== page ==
MOSCOW, November 15 (Sputnik) — Former Scottish First Minister Alex Salmond has refused to rule out SNP presence in a possible coalition in the British parliament, if the next general election again results in a hung parliament at Westminster.
In an interview with the BBC, Salmond described the prospect as “unlikely,” but went on to say that such an arrangement could benefit Scotland: "In particular to hold Westminster's feet to the fire in terms of delivering the vow, the pledges that were made to Scotland that proved so decisive in the final days of the referendum campaign."
Salmond’s Scottish National Party lost a referendum held in September on independence from the UK, winning 1,617,989 votes to leave the union, against 2,001,926 votes to stay. In the final weeks of the referendum campaign, as the "Yes" to independence vote was edging ahead in polls for the first time, former Labour Prime Minister Gordon Brown crucially went out to bat for the "No campaign", with promises of a federal Britain in the coming years.
The SNP is currently holding a party conference in Perth, Scotland, where Salmond used his valedictory speech as party leader on Friday to remind the conference of Brown’s intervention. “Let us remember his words, 'We're going to be, within a year or two, as close to a federal state as you can be’. He pledged 'home rule' — his words not mine. That is now the yardstick by which the Smith Commission will be measured.”
The Smith Commission was set up in the aftermath of the No vote to come up with proposals for further devolution of powers to the Scottish Parliament, and is due to produce its recommendations by November 30. “If the Westminster gang reneges on the pledges made in the campaign — they will discover that Hell hath no fury like this nation scorned,” said Salmond Friday in a speech where he defiantly made clear his belief that an independent Scotland is inevitable.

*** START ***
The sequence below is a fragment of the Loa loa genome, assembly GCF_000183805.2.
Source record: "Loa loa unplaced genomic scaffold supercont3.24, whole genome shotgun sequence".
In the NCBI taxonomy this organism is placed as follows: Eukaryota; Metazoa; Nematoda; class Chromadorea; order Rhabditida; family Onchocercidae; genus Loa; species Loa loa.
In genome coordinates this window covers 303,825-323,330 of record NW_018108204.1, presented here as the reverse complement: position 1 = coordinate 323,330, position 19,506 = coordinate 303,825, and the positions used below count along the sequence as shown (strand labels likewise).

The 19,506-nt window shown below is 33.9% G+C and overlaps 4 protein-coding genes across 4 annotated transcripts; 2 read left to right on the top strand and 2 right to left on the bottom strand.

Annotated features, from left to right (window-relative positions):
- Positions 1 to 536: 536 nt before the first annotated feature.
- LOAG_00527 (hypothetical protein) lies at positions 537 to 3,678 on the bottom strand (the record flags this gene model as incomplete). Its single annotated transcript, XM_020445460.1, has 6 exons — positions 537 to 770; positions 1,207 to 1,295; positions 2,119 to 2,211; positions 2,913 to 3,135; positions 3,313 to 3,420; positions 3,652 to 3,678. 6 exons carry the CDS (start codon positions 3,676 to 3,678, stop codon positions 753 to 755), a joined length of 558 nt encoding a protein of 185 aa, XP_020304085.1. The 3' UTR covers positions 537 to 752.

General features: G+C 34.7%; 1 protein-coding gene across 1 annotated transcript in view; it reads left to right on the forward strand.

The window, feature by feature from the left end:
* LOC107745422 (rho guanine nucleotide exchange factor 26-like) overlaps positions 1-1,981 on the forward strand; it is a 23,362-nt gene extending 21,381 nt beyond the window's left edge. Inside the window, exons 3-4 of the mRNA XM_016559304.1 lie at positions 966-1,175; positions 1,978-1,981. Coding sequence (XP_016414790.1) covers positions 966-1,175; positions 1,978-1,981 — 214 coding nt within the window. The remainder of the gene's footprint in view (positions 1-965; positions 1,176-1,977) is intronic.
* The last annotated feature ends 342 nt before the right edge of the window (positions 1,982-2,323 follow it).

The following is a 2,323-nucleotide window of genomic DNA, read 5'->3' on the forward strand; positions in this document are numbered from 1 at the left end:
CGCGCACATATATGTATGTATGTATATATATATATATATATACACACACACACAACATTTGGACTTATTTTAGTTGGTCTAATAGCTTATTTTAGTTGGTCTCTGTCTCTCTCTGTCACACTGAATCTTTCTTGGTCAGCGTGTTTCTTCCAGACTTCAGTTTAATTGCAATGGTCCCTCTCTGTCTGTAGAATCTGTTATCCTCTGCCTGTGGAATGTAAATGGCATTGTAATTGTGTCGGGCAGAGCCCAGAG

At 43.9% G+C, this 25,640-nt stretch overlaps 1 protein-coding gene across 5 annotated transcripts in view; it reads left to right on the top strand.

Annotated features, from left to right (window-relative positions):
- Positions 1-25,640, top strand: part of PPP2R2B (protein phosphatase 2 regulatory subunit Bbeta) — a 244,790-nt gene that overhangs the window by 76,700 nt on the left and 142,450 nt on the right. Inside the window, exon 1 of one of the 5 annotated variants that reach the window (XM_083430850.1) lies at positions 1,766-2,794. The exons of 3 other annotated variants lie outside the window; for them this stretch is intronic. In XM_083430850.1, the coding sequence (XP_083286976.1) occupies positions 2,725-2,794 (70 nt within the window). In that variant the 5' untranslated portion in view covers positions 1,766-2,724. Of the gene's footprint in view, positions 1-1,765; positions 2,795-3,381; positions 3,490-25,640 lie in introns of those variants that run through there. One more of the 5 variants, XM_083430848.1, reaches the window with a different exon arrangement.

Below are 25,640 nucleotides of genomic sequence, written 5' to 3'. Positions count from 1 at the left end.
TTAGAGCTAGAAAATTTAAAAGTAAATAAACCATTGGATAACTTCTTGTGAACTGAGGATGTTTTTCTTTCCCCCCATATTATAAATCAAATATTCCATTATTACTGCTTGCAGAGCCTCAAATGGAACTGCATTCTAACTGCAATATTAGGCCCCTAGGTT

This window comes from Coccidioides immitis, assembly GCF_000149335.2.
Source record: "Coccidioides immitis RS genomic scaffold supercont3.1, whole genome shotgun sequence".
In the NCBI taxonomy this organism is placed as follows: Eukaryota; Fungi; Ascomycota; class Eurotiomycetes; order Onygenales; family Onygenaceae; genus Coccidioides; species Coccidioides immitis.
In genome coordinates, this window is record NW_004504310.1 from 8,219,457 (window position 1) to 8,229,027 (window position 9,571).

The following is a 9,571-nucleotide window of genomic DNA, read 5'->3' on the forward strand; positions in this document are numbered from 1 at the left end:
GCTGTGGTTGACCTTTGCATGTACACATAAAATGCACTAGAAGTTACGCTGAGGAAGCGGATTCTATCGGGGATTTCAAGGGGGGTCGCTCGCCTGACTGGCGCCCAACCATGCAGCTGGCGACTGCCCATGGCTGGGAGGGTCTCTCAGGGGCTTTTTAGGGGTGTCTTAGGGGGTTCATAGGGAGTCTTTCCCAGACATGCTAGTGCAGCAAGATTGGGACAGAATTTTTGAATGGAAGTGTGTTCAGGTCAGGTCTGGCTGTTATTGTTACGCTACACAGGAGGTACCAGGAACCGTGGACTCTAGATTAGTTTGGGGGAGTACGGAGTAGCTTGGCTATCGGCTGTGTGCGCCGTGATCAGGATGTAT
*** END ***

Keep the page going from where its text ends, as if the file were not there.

In an interview the outgoing First Minister was asked about the possible eventuality of the SNP becoming Britain’s third largest party, if his declared aim of winning the general election in Scotland is achieved. The outgoing leader said he was in agreement with his successor, Nicola Sturgeon, that a coalition with the Conservative Party was “out of the question,” and that “you couldn’t trust them further than you could throw them.”
On Friday, the Guardian disclosed an “open secret within the SNP and among Scottish political observers that Salmond intends to run for the House of Commons” in the Scottish constituency of Gordon in next year’s general election. Such a move would ensure Salmond’s continuing presence in British politics, and make him in effect the leader of the SNP in the House of Commons. Incoming party leader Sturgeon will become First Minister in the Scottish Parliament after succeeding Salmond as head of the SNP.